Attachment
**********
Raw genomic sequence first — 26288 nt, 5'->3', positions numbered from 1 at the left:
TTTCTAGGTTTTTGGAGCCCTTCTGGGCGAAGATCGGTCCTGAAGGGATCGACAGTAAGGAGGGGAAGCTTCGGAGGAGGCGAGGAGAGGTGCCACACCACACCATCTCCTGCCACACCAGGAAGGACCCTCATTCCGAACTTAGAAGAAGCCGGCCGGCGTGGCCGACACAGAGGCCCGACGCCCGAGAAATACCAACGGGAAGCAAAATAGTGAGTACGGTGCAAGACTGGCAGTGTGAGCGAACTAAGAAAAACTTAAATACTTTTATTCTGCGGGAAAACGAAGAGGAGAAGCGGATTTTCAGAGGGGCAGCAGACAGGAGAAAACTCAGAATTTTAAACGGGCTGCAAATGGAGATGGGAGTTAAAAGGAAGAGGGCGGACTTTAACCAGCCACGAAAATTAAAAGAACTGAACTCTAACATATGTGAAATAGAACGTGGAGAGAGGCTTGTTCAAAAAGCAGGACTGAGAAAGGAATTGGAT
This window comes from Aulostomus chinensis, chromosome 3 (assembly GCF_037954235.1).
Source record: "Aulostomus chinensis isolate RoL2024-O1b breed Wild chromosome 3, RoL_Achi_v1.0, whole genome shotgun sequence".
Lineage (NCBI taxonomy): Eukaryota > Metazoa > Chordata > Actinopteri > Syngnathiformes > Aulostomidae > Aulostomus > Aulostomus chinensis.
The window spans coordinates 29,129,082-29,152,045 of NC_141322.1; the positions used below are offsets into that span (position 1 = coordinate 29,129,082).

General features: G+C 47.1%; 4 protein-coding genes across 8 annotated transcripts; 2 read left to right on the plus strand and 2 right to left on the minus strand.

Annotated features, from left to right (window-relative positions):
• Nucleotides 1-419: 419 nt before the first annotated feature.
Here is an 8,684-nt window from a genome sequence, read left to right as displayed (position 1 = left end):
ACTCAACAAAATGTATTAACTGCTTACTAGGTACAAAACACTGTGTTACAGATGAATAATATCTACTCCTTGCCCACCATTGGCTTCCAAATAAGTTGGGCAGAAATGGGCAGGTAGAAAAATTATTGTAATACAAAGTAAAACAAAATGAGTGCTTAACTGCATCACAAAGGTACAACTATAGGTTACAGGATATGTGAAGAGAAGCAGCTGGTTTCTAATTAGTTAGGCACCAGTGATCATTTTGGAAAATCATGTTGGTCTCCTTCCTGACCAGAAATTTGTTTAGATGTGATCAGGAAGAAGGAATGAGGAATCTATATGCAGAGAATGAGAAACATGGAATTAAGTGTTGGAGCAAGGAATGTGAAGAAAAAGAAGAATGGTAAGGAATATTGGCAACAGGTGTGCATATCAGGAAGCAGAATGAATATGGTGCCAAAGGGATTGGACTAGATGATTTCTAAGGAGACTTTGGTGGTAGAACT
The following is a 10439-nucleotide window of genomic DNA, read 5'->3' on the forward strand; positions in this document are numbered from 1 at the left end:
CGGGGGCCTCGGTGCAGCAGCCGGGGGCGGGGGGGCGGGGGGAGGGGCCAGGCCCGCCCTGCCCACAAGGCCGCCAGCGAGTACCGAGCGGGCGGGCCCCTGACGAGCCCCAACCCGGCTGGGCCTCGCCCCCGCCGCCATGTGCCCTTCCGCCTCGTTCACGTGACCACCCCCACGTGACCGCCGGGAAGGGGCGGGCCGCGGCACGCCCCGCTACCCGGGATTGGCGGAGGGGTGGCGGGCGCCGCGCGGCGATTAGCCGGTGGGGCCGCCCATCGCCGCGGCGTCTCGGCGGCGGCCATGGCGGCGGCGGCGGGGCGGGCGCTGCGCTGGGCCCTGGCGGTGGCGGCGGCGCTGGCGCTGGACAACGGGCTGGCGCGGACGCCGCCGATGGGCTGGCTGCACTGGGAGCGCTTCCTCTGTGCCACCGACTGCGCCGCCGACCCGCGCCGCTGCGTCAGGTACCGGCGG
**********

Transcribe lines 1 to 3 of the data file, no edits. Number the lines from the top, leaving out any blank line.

Raw genomic sequence first — 26288 nt, 5'->3', positions numbered from 1 at the left:
TTTCTAGGTTTTTGGAGCCCTTCTGGGCGAAGATCGGTCCTGAAGGGATCGACAGTAAGGAGGGGAAGCTTCGGAGGAGGCGAGGAGAGGTGCCACACCACACCATCTCCTGCCACACCAGGAAGGACCCTCATTCCGAACTTAGAAGAAGCCGGCCGGCGTGGCCGACACAGAGGCCCGACGCCCGAGAAATACCAACGGGAAGCAAAATAGTGAGTACGGTGCAAGACTGGCAGTGTGAGCGAACTAAGAAAAACTTAAATACTTTTATTCTGCGGGAAAACGAAGAGGAGAAGCGGATTTTCAGAGGGGCAGCAGACAGGAGAAAACTCAGAATTTTAAACGGGCTGCAAATGGAGATGGGAGTTAAAAGGAAGAGGGCGGACTTTAACCAGCCACGAAAATTAAAAGAACTGAACTCTAACATATGTGAAATAGAACGTGGAGAGAGGCTTGTTCAAAAAGCAGGACTGAGAAAGGAATTGGAT
This window comes from Aulostomus chinensis, chromosome 3 (assembly GCF_037954235.1).